Once section slenderness is known, the module calculates the section bending moment capacity (Ms) about each principal axis for positive and negative bending. For symmetric shapes (such as I-Sections), this value will be the same in the positive and negative direction. Asymmetric shapes will have different section bending capacities in the positive and negative bending direction, such as the 230 PFC shown in the example below.

### Shear

#### Section Shear Capacity

AS 4100 only considers the web of a section to contribute to its shear capacity. Hence the shear capacity of a section (Vv) is equal to the web shear capacity. Vertical stiffeners can be added to a section to increase its shear capacity if required. The capacity of an unstiffened web is calculated differently depending on whether the shear stress distribution across the web is uniform or non-uniform. The following shear stress distributions are assumed for standard section shapes:

Shape |
Shear Stress Distribution |
---|---|

I-Section | Uniform |

T-Section | Non-Uniform |

Parallel Flange Channel (PFC) | Uniform |

Rectangular Hollow Section (RHS) | Non-Uniform |

Circular Hollow Section (CHS) | Uniform |

##### Uniform Shear Stress Distribution

The shear capacity of a section with uniform shear stress distribution (V_{u}) is calculated differently depending on the slenderness of the web panel. For a non-slender web, capacity is calculated as follows:

\(\frac{d_p}{t_w} ≤ \frac{82}{\sqrt{\frac{f_y}{250}}}\rightarrow V_u = V_w = 0.6*f_y*A_w\)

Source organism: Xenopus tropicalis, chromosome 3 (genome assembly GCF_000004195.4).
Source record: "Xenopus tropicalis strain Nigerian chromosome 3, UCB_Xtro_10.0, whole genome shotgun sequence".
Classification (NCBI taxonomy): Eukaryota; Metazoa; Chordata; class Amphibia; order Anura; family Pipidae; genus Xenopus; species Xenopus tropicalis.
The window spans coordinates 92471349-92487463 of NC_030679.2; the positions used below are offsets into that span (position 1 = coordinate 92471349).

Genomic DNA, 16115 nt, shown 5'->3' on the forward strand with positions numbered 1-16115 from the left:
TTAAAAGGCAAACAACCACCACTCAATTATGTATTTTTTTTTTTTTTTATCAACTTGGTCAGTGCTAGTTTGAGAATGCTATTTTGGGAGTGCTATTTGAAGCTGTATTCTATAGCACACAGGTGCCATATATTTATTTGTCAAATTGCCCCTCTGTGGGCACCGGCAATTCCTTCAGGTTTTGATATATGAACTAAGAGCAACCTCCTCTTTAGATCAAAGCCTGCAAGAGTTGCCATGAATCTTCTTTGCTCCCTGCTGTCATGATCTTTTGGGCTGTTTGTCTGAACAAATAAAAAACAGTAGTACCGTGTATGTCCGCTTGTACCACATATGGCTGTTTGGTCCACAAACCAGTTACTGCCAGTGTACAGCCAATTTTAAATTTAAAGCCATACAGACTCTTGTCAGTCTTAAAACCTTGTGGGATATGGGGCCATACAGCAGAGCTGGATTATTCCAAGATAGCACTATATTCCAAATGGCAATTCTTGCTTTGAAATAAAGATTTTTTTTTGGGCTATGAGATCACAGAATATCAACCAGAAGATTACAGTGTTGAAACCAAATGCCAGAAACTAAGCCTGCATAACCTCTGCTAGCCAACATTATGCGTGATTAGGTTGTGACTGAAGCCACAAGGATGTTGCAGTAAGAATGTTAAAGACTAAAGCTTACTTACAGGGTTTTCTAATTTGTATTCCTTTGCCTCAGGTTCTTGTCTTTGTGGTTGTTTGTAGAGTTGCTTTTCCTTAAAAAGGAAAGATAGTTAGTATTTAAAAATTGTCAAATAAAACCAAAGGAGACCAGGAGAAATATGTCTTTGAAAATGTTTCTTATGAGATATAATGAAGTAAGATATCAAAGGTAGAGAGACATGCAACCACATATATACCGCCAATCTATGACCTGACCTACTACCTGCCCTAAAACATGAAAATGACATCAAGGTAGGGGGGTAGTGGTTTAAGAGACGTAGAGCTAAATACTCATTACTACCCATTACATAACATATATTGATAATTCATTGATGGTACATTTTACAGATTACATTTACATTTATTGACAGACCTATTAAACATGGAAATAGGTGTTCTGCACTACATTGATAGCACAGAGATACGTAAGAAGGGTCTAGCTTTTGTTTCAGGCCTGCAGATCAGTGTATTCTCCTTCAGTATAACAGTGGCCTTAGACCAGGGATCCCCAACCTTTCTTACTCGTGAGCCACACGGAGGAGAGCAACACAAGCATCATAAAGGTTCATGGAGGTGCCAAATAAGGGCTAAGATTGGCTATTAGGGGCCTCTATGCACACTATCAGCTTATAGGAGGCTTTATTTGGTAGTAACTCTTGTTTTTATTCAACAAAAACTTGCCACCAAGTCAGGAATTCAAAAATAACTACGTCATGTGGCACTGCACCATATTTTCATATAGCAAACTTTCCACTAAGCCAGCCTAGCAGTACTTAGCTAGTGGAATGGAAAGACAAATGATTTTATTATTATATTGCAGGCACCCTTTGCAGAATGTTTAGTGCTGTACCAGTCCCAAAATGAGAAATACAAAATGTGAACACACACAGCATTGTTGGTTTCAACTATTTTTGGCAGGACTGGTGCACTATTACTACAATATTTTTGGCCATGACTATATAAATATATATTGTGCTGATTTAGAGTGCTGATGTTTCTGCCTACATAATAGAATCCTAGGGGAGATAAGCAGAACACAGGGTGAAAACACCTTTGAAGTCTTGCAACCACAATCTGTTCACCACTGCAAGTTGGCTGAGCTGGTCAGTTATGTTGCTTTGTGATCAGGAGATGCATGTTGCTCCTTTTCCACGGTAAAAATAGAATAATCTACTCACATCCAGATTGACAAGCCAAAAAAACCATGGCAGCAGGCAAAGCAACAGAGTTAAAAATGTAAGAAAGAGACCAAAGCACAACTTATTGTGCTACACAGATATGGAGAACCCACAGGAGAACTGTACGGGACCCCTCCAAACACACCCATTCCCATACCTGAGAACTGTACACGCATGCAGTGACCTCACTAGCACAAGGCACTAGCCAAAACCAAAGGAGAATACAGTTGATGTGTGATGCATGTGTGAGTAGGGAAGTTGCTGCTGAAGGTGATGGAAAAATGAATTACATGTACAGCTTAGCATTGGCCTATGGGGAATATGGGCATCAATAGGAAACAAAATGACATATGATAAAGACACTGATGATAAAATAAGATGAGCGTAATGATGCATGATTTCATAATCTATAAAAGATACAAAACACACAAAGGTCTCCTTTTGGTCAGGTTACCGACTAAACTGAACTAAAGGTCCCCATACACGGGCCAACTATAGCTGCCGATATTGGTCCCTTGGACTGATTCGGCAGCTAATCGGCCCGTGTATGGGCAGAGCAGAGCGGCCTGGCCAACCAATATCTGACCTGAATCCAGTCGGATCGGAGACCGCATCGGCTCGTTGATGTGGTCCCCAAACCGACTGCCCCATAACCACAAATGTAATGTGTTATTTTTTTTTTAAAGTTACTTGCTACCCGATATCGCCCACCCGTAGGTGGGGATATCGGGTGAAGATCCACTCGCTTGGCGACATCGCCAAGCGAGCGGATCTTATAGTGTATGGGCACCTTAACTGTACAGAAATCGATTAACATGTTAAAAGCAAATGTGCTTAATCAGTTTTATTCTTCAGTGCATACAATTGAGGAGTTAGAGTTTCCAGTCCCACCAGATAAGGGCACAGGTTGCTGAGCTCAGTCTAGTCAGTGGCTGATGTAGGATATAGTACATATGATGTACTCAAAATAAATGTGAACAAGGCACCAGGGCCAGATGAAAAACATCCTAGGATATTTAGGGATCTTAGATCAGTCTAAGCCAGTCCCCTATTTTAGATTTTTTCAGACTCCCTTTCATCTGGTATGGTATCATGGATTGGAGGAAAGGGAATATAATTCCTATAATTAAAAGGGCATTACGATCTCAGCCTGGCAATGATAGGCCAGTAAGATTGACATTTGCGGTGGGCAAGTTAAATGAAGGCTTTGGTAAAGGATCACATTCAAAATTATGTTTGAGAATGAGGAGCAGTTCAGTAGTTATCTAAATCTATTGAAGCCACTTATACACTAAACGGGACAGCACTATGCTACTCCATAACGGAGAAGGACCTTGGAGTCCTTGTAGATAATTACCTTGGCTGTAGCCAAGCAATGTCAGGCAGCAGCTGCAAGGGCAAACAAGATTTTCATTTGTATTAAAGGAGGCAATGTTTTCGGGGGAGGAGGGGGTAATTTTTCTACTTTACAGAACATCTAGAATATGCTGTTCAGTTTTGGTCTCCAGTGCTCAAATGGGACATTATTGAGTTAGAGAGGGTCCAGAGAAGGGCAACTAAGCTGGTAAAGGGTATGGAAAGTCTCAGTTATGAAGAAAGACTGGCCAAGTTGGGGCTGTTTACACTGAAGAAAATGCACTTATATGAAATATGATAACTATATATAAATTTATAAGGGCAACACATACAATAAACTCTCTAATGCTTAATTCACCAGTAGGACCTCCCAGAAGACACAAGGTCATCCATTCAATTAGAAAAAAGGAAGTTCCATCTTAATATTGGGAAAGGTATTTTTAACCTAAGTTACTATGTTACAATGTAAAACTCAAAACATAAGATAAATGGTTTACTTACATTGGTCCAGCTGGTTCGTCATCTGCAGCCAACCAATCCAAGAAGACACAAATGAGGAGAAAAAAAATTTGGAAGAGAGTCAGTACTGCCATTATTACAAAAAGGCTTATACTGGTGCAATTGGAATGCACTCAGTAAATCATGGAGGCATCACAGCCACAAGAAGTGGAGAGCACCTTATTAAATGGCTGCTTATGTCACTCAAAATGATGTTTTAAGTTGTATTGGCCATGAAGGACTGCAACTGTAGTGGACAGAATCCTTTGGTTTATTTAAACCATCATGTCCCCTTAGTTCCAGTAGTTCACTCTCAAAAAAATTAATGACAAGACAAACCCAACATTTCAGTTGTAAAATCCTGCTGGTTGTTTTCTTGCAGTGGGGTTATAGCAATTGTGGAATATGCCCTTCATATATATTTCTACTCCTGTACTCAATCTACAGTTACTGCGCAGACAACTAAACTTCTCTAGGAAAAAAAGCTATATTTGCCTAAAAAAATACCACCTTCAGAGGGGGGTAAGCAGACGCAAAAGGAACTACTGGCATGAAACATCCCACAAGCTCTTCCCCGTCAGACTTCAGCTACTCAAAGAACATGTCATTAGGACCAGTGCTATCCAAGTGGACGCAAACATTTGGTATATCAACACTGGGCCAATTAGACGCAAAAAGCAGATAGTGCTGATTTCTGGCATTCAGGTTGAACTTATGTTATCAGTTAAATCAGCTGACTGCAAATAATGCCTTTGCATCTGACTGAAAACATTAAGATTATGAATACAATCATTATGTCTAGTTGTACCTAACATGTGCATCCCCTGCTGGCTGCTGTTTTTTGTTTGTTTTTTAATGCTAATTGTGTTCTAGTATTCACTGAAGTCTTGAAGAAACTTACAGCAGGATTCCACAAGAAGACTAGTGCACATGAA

For a Circular Hollow Section Vv = V_{w} = 0.36*f_{y}*A (not impacted by section slenderness).

When the web of the section is slender capacity is calculated as follows:

\(\frac{d_p}{t_w} > \frac{82}{\sqrt{\frac{f_y}{250}}}\rightarrow V_u = V_b = α_v*V_w\)

\(α_v = \left[\frac{82}{(\frac{d_p}{t_w})\sqrt{\frac{f_y}{250}}}\right]^2\)

Where d_{p} is the clear depth of the web panel (i.e. depth excluding flanges), t_{w }is the thickness of the web panel, f_{y} is the web yield strength and A_{w} is the gross sectional area of the web. Note A_{w} is calculated differently for welded and hot rolled sections. For hot rolled sections, A_{w }takes the web depth as the entire section depth (d). For welded sections, A_{w} only takes the clear web depth between the flanges (d_{p}). Rectangular Hollow Sections also use d_{p} for calculation of A_{w}.

##### Non-Uniform Shear Stress Distribution

The shear capacity of a section with uniform shear stress distribution (V_{v}) is calculated as follows:

\(V_v = \frac{2*V_u}{0.9+\left(\frac{f*_{vm}}{f*_{va}}\right)} ≤ V_u\)

Where V_{u} is the section shear capacity with a uniform shear stress distribution and f*_{vm }/f*_{va} is the ratio of maximum and average design shear stresses in the web.

#### Calculating Shear Capacity in SkyCiv AS 4100 Steel Member Design

The SkyCiv AS 4100:2020 Steel Member Design tool calculates the shear capacity of a section in both principal axes. Minor axis (Z) shear capacity is calculated using the contribution of the section flanges, excluding any contribution from the section web. Results from the shear capacity calculations for a 200 UB 22.3 are detailed below.

### Compression

#### Section Compression Capacity

AS 4100 calculates the compression capacity (N_{s}) of a concentrically loaded section as follows:

\(N_s = k_f*A_n*f_y\)

Where k_{f} is the form factor of the section, A_{n} is the net area of the cross section (gross area excluding penetrations/holes) and f_{y} is the yield strength of the section. The form factor of a section represents how much of a section can contribute to its compression capacity before local buckling occurs. The form factor is calculated as follows:

\(k_f = \frac{A_e}{A_g}\)

Where A_{g} is the gross area of the section, and A_{e} is the “effective area” of the section, i.e. the gross area of the section minus any “ineffective” areas under compression. An ineffective area is part of the section that will buckle before it reaches its yield capacity under compression. Effective areas are calculated by finding the “effective width” of each flat plate element within a section and recalculating the section area using these adjusted width values. The effective width of a flat plate element is calculated as follows: